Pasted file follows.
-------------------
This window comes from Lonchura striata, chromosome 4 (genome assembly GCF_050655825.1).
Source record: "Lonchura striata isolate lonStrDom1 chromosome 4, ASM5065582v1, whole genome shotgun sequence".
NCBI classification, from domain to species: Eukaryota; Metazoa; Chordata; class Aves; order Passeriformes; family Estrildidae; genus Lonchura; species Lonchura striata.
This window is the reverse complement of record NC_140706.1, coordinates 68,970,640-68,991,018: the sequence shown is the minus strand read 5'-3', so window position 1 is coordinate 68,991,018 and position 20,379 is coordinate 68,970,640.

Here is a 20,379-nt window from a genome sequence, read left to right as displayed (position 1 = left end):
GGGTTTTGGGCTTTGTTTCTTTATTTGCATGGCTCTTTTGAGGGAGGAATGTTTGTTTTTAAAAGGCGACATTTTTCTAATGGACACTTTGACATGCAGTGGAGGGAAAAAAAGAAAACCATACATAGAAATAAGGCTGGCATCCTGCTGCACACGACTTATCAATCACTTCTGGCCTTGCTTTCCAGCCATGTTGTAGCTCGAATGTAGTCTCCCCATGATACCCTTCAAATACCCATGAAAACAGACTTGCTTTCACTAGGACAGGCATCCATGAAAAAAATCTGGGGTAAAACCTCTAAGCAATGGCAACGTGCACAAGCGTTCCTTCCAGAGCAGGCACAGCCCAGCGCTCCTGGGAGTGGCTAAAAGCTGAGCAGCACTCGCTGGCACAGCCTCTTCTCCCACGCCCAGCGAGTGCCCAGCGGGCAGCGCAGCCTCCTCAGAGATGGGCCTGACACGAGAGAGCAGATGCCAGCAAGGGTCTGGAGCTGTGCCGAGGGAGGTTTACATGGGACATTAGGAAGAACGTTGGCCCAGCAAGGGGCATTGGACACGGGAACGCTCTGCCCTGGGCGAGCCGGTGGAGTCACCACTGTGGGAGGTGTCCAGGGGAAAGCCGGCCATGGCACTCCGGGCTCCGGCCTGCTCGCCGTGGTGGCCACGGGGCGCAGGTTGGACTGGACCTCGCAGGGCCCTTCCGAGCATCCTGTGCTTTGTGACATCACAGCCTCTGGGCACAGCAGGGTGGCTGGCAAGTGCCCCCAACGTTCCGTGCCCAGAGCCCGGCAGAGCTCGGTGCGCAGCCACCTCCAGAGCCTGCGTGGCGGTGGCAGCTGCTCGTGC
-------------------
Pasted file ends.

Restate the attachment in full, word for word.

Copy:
This window comes from Lonchura striata, chromosome 4 (genome assembly GCF_050655825.1).
Source record: "Lonchura striata isolate lonStrDom1 chromosome 4, ASM5065582v1, whole genome shotgun sequence".
NCBI classification, from domain to species: Eukaryota; Metazoa; Chordata; class Aves; order Passeriformes; family Estrildidae; genus Lonchura; species Lonchura striata.
This window is the reverse complement of record NC_140706.1, coordinates 68,970,640-68,991,018: the sequence shown is the minus strand read 5'-3', so window position 1 is coordinate 68,991,018 and position 20,379 is coordinate 68,970,640.

Here is a 20,379-nt window from a genome sequence, read left to right as displayed (position 1 = left end):
GGGTTTTGGGCTTTGTTTCTTTATTTGCATGGCTCTTTTGAGGGAGGAATGTTTGTTTTTAAAAGGCGACATTTTTCTAATGGACACTTTGACATGCAGTGGAGGGAAAAAAAGAAAACCATACATAGAAATAAGGCTGGCATCCTGCTGCACACGACTTATCAATCACTTCTGGCCTTGCTTTCCAGCCATGTTGTAGCTCGAATGTAGTCTCCCCATGATACCCTTCAAATACCCATGAAAACAGACTTGCTTTCACTAGGACAGGCATCCATGAAAAAAATCTGGGGTAAAACCTCTAAGCAATGGCAACGTGCACAAGCGTTCCTTCCAGAGCAGGCACAGCCCAGCGCTCCTGGGAGTGGCTAAAAGCTGAGCAGCACTCGCTGGCACAGCCTCTTCTCCCACGCCCAGCGAGTGCCCAGCGGGCAGCGCAGCCTCCTCAGAGATGGGCCTGACACGAGAGAGCAGATGCCAGCAAGGGTCTGGAGCTGTGCCGAGGGAGGTTTACATGGGACATTAGGAAGAACGTTGGCCCAGCAAGGGGCATTGGACACGGGAACGCTCTGCCCTGGGCGAGCCGGTGGAGTCACCACTGTGGGAGGTGTCCAGGGGAAAGCCGGCCATGGCACTCCGGGCTCCGGCCTGCTCGCCGTGGTGGCCACGGGGCGCAGGTTGGACTGGACCTCGCAGGGCCCTTCCGAGCATCCTGTGCTTTGTGACATCACAGCCTCTGGGCACAGCAGGGTGGCTGGCAAGTGCCCCCAACGTTCCGTGCCCAGAGCCCGGCAGAGCTCGGTGCGCAGCCACCTCCAGAGCCTGCGTGGCGGTGGCAGCTGCTCGTGC